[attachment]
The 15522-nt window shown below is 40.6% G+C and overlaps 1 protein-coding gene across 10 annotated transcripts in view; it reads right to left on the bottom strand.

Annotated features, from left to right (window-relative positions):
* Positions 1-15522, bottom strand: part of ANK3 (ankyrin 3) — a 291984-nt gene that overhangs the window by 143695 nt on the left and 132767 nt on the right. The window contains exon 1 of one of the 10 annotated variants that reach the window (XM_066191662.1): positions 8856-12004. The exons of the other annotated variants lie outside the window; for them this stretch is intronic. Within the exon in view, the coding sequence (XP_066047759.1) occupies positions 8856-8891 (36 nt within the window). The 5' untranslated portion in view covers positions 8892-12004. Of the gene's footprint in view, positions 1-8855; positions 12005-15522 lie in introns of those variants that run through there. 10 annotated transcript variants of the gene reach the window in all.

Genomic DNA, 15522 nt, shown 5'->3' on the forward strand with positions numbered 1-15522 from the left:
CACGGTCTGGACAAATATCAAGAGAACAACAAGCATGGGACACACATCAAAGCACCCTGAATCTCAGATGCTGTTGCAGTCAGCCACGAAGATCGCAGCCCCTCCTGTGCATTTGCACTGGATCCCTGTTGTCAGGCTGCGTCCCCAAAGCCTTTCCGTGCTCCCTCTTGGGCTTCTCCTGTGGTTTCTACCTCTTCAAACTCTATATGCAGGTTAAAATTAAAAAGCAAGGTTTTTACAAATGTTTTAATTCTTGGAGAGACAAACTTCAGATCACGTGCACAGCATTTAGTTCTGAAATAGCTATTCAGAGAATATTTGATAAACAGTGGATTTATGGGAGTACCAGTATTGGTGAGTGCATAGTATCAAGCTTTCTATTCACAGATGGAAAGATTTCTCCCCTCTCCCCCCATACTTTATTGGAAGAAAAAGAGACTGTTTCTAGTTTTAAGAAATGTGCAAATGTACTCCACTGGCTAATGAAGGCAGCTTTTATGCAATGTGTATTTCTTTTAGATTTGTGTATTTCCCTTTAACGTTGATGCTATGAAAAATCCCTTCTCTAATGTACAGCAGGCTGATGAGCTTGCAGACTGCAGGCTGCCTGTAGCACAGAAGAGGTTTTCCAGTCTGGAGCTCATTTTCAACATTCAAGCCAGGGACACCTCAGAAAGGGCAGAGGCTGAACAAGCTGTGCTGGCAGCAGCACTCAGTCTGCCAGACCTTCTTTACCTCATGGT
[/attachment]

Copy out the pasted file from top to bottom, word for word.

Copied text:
The 15522-nt window shown below is 40.6% G+C and overlaps 1 protein-coding gene across 10 annotated transcripts in view; it reads right to left on the bottom strand.

Annotated features, from left to right (window-relative positions):
* Positions 1-15522, bottom strand: part of ANK3 (ankyrin 3) — a 291984-nt gene that overhangs the window by 143695 nt on the left and 132767 nt on the right. The window contains exon 1 of one of the 10 annotated variants that reach the window (XM_066191662.1): positions 8856-12004. The exons of the other annotated variants lie outside the window; for them this stretch is intronic. Within the exon in view, the coding sequence (XP_066047759.1) occupies positions 8856-8891 (36 nt within the window). The 5' untranslated portion in view covers positions 8892-12004. Of the gene's footprint in view, positions 1-8855; positions 12005-15522 lie in introns of those variants that run through there. 10 annotated transcript variants of the gene reach the window in all.

Genomic DNA, 15522 nt, shown 5'->3' on the forward strand with positions numbered 1-15522 from the left:
CACGGTCTGGACAAATATCAAGAGAACAACAAGCATGGGACACACATCAAAGCACCCTGAATCTCAGATGCTGTTGCAGTCAGCCACGAAGATCGCAGCCCCTCCTGTGCATTTGCACTGGATCCCTGTTGTCAGGCTGCGTCCCCAAAGCCTTTCCGTGCTCCCTCTTGGGCTTCTCCTGTGGTTTCTACCTCTTCAAACTCTATATGCAGGTTAAAATTAAAAAGCAAGGTTTTTACAAATGTTTTAATTCTTGGAGAGACAAACTTCAGATCACGTGCACAGCATTTAGTTCTGAAATAGCTATTCAGAGAATATTTGATAAACAGTGGATTTATGGGAGTACCAGTATTGGTGAGTGCATAGTATCAAGCTTTCTATTCACAGATGGAAAGATTTCTCCCCTCTCCCCCCATACTTTATTGGAAGAAAAAGAGACTGTTTCTAGTTTTAAGAAATGTGCAAATGTACTCCACTGGCTAATGAAGGCAGCTTTTATGCAATGTGTATTTCTTTTAGATTTGTGTATTTCCCTTTAACGTTGATGCTATGAAAAATCCCTTCTCTAATGTACAGCAGGCTGATGAGCTTGCAGACTGCAGGCTGCCTGTAGCACAGAAGAGGTTTTCCAGTCTGGAGCTCATTTTCAACATTCAAGCCAGGGACACCTCAGAAAGGGCAGAGGCTGAACAAGCTGTGCTGGCAGCAGCACTCAGTCTGCCAGACCTTCTTTACCTCATGGT